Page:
Southern Comfort

The skies are gray and overcast in central Chile. Which makes sense, when I think about it, as I’m getting into the latitudes south of the Equator that roughly correspond to the areas between San Francisco and Seattle on the north side. I’m not going to verify that claim, so feel free to dispute it if you like.

It’s a weird feeling to be going south and experiencing colder climates. Disorienting, almost, thanks to years of experience in the United States, where south means hot summers and mild winters.

My trusty guidebook has not led me astray yet, but it didn’t exactly deliver a rousing success on my trip to Constitucion. I took the Ramal from Talca–a buscarril, a two-car train that more closely resembles a schoolbus. It’s a long, slow ride along the Rio Maule that stops in a few small villages along the way. All in all, it took about three and a half hours to get to Constitucion. It is not a trip for those in a hurry–the bus ride home lasted about two hours.

I am anything but in a hurry, so I took the train. I just happened to pick a day with morning fog and low-lying clouds. The scenery that I got to see was gorgeous. And the fog created an eerie effect with the trees and mountains disappearing into the mist.


Constitucion is a small fishing town at the mouth of the Rio Maule. I became enamored with this trip after seeing a painting of the area–though I can’t recall in which museum I saw this painting, as they are starting to blur together. Unlike the rivers and streams I’ve seen to this point, the Rio Maule is a wide, imposing river that seems undisturbed by the developments around it.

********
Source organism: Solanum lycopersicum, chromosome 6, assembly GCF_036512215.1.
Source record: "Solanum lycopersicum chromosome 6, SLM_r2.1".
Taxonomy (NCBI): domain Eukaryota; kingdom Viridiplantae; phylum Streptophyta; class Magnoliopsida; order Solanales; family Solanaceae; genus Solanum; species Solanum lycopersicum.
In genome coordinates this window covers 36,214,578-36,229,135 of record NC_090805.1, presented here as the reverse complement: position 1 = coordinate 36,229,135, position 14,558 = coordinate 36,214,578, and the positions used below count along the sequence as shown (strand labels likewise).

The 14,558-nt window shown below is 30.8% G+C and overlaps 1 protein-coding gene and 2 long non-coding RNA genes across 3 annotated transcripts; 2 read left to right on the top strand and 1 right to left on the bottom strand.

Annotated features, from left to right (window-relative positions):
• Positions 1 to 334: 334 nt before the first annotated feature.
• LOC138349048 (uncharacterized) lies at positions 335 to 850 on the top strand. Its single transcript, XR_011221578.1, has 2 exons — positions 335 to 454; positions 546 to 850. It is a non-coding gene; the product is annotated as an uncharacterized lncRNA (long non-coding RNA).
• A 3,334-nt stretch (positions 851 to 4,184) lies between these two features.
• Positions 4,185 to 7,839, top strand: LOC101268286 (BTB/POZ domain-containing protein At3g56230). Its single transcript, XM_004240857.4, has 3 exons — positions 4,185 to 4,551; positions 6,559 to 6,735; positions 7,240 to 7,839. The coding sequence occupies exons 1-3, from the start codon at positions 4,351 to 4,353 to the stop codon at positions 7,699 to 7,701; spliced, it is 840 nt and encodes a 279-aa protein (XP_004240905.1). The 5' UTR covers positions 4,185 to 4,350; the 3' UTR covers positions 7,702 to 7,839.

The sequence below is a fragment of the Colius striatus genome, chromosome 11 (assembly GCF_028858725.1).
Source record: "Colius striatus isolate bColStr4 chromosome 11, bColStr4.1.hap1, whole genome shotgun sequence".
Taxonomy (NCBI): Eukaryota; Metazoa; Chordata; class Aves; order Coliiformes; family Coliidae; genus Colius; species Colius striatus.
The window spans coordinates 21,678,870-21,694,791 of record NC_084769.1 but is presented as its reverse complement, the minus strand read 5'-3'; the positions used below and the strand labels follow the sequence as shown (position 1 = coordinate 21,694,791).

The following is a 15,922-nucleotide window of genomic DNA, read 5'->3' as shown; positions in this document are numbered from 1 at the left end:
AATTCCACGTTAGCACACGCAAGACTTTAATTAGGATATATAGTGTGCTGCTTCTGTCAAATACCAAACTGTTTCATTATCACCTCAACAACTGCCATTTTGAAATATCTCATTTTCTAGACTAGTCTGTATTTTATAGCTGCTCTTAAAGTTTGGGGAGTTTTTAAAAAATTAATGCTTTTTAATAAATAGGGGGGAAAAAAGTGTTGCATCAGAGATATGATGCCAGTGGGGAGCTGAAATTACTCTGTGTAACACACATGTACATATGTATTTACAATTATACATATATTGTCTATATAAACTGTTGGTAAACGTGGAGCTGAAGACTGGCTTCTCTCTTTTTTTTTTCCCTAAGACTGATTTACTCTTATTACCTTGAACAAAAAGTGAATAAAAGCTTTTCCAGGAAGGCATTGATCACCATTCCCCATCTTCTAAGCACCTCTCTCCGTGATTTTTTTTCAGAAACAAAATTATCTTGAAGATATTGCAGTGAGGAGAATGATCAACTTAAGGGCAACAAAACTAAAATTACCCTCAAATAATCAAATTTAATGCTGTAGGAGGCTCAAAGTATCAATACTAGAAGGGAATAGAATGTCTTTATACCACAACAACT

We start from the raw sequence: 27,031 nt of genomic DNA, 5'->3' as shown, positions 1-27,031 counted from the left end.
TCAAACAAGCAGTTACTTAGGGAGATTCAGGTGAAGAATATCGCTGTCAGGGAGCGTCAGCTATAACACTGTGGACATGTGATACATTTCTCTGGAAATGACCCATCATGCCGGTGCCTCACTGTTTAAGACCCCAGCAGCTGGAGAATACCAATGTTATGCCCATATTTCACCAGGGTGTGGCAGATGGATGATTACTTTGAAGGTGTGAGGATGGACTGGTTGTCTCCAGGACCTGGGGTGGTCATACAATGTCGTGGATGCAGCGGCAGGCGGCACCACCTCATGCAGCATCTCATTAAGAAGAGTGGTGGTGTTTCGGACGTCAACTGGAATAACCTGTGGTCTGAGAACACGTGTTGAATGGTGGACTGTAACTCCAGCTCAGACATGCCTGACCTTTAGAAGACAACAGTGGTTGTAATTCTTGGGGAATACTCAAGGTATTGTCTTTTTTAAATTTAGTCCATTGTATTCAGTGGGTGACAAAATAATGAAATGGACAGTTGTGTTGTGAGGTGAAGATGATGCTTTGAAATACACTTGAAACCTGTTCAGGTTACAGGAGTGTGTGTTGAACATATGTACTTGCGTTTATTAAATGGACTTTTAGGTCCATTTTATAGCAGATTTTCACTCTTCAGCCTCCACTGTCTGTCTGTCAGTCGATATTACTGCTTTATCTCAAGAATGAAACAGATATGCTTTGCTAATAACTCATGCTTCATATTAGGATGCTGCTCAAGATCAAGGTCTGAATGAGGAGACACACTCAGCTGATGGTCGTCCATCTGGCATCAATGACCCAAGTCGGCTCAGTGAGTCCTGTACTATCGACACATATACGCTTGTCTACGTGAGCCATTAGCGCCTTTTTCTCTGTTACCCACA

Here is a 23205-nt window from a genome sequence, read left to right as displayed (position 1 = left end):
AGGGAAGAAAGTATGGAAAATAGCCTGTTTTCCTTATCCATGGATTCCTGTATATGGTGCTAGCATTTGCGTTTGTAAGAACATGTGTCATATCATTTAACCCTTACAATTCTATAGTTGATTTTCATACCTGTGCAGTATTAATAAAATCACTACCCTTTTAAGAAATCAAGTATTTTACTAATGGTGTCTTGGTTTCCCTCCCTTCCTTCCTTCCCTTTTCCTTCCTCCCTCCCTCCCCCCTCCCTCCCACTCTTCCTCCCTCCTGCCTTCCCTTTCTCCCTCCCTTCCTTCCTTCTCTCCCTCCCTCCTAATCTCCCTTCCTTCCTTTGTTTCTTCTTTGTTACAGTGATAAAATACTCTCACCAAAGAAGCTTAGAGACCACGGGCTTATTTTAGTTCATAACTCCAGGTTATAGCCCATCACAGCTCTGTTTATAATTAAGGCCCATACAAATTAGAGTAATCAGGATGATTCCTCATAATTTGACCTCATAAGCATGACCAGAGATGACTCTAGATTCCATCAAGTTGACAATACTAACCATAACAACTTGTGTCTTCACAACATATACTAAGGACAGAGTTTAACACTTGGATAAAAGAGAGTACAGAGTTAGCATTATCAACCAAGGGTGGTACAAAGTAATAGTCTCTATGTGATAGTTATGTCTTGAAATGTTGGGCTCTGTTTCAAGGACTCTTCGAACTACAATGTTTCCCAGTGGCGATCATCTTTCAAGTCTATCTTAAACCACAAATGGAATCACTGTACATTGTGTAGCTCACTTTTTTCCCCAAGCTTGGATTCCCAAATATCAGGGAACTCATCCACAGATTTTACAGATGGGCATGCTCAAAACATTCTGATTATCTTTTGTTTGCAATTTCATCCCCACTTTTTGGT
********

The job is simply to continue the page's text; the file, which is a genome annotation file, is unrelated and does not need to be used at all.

I was told to expect a resort town, and I did see many cabañas–cabins–for short stays. I was also told there would be many small restaurants on the waterfront, but I only found one. The ceviche was excellent; the price, not so much.

Memory is a funny thing. It was just six years ago that this region was decimated by an earthquake. Not that I needed to be reminded that this is an active fault zone–one look at the geography told me that. But the earthquake is recent history, and I had forgotten all about it until I got here. I went on a wine tour where the guide showed me a tank that had been crushed under a fallen beam. In Constitucion, a marker indicates that the tsunami was 2 meters high, a few blocks inland.

I liked Constitucion as a quiet town on the coast, just as I’ve enjoyed appreciating all the places I’ve visited for what they are. Chile has adapted itself well to its unique landscape. There is so much to see and do, but the winter weather hinders some excursions. I’m almost convinced that if I came back in another season, I would see an entirely new place.


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